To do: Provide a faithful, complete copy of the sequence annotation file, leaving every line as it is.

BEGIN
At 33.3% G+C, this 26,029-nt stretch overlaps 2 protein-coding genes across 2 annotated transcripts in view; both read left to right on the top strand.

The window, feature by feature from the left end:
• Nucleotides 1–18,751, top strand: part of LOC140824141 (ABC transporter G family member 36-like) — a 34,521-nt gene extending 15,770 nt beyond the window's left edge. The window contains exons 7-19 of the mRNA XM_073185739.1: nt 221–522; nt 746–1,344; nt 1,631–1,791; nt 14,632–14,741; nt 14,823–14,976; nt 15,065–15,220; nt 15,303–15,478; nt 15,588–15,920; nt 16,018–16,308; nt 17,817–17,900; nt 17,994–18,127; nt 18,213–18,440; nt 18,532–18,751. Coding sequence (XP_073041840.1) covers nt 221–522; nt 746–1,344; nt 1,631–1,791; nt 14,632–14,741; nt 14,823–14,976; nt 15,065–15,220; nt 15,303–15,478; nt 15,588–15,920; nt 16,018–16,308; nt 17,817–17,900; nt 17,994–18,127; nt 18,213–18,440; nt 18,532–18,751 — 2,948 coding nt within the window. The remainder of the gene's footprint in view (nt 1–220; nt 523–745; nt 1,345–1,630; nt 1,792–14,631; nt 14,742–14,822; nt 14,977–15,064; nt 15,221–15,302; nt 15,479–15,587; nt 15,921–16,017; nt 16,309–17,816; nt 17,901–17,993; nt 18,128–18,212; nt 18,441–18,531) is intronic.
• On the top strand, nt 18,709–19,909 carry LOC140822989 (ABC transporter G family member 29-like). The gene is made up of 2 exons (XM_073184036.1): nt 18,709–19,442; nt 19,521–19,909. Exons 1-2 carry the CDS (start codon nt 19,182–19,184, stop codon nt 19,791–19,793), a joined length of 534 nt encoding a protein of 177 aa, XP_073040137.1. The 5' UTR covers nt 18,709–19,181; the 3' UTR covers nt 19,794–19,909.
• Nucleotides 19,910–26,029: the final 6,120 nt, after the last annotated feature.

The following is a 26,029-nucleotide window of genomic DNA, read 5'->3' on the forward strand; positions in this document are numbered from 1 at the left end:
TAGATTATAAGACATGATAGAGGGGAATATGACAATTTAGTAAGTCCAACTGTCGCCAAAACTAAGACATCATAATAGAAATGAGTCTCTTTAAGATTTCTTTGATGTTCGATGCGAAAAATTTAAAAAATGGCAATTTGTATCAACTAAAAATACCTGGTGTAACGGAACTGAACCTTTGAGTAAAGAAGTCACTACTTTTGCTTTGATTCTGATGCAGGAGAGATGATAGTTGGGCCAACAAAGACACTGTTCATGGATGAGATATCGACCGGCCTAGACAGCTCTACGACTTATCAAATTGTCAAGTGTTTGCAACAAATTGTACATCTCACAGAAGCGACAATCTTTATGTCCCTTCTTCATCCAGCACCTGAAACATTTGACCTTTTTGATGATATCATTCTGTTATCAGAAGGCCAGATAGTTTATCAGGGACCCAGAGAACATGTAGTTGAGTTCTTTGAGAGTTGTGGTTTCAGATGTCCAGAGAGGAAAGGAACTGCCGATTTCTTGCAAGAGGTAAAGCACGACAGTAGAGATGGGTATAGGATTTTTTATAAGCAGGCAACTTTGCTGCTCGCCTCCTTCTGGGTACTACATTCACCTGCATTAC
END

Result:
At 33.3% G+C, this 26,029-nt stretch overlaps 2 protein-coding genes across 2 annotated transcripts in view; both read left to right on the top strand.

The window, feature by feature from the left end:
• Nucleotides 1–18,751, top strand: part of LOC140824141 (ABC transporter G family member 36-like) — a 34,521-nt gene extending 15,770 nt beyond the window's left edge. The window contains exons 7-19 of the mRNA XM_073185739.1: nt 221–522; nt 746–1,344; nt 1,631–1,791; nt 14,632–14,741; nt 14,823–14,976; nt 15,065–15,220; nt 15,303–15,478; nt 15,588–15,920; nt 16,018–16,308; nt 17,817–17,900; nt 17,994–18,127; nt 18,213–18,440; nt 18,532–18,751. Coding sequence (XP_073041840.1) covers nt 221–522; nt 746–1,344; nt 1,631–1,791; nt 14,632–14,741; nt 14,823–14,976; nt 15,065–15,220; nt 15,303–15,478; nt 15,588–15,920; nt 16,018–16,308; nt 17,817–17,900; nt 17,994–18,127; nt 18,213–18,440; nt 18,532–18,751 — 2,948 coding nt within the window. The remainder of the gene's footprint in view (nt 1–220; nt 523–745; nt 1,345–1,630; nt 1,792–14,631; nt 14,742–14,822; nt 14,977–15,064; nt 15,221–15,302; nt 15,479–15,587; nt 15,921–16,017; nt 16,309–17,816; nt 17,901–17,993; nt 18,128–18,212; nt 18,441–18,531) is intronic.
• On the top strand, nt 18,709–19,909 carry LOC140822989 (ABC transporter G family member 29-like). The gene is made up of 2 exons (XM_073184036.1): nt 18,709–19,442; nt 19,521–19,909. Exons 1-2 carry the CDS (start codon nt 19,182–19,184, stop codon nt 19,791–19,793), a joined length of 534 nt encoding a protein of 177 aa, XP_073040137.1. The 5' UTR covers nt 18,709–19,181; the 3' UTR covers nt 19,794–19,909.
• Nucleotides 19,910–26,029: the final 6,120 nt, after the last annotated feature.

The following is a 26,029-nucleotide window of genomic DNA, read 5'->3' on the forward strand; positions in this document are numbered from 1 at the left end:
TAGATTATAAGACATGATAGAGGGGAATATGACAATTTAGTAAGTCCAACTGTCGCCAAAACTAAGACATCATAATAGAAATGAGTCTCTTTAAGATTTCTTTGATGTTCGATGCGAAAAATTTAAAAAATGGCAATTTGTATCAACTAAAAATACCTGGTGTAACGGAACTGAACCTTTGAGTAAAGAAGTCACTACTTTTGCTTTGATTCTGATGCAGGAGAGATGATAGTTGGGCCAACAAAGACACTGTTCATGGATGAGATATCGACCGGCCTAGACAGCTCTACGACTTATCAAATTGTCAAGTGTTTGCAACAAATTGTACATCTCACAGAAGCGACAATCTTTATGTCCCTTCTTCATCCAGCACCTGAAACATTTGACCTTTTTGATGATATCATTCTGTTATCAGAAGGCCAGATAGTTTATCAGGGACCCAGAGAACATGTAGTTGAGTTCTTTGAGAGTTGTGGTTTCAGATGTCCAGAGAGGAAAGGAACTGCCGATTTCTTGCAAGAGGTAAAGCACGACAGTAGAGATGGGTATAGGATTTTTTATAAGCAGGCAACTTTGCTGCTCGCCTCCTTCTGGGTACTACATTCACCTGCATTAC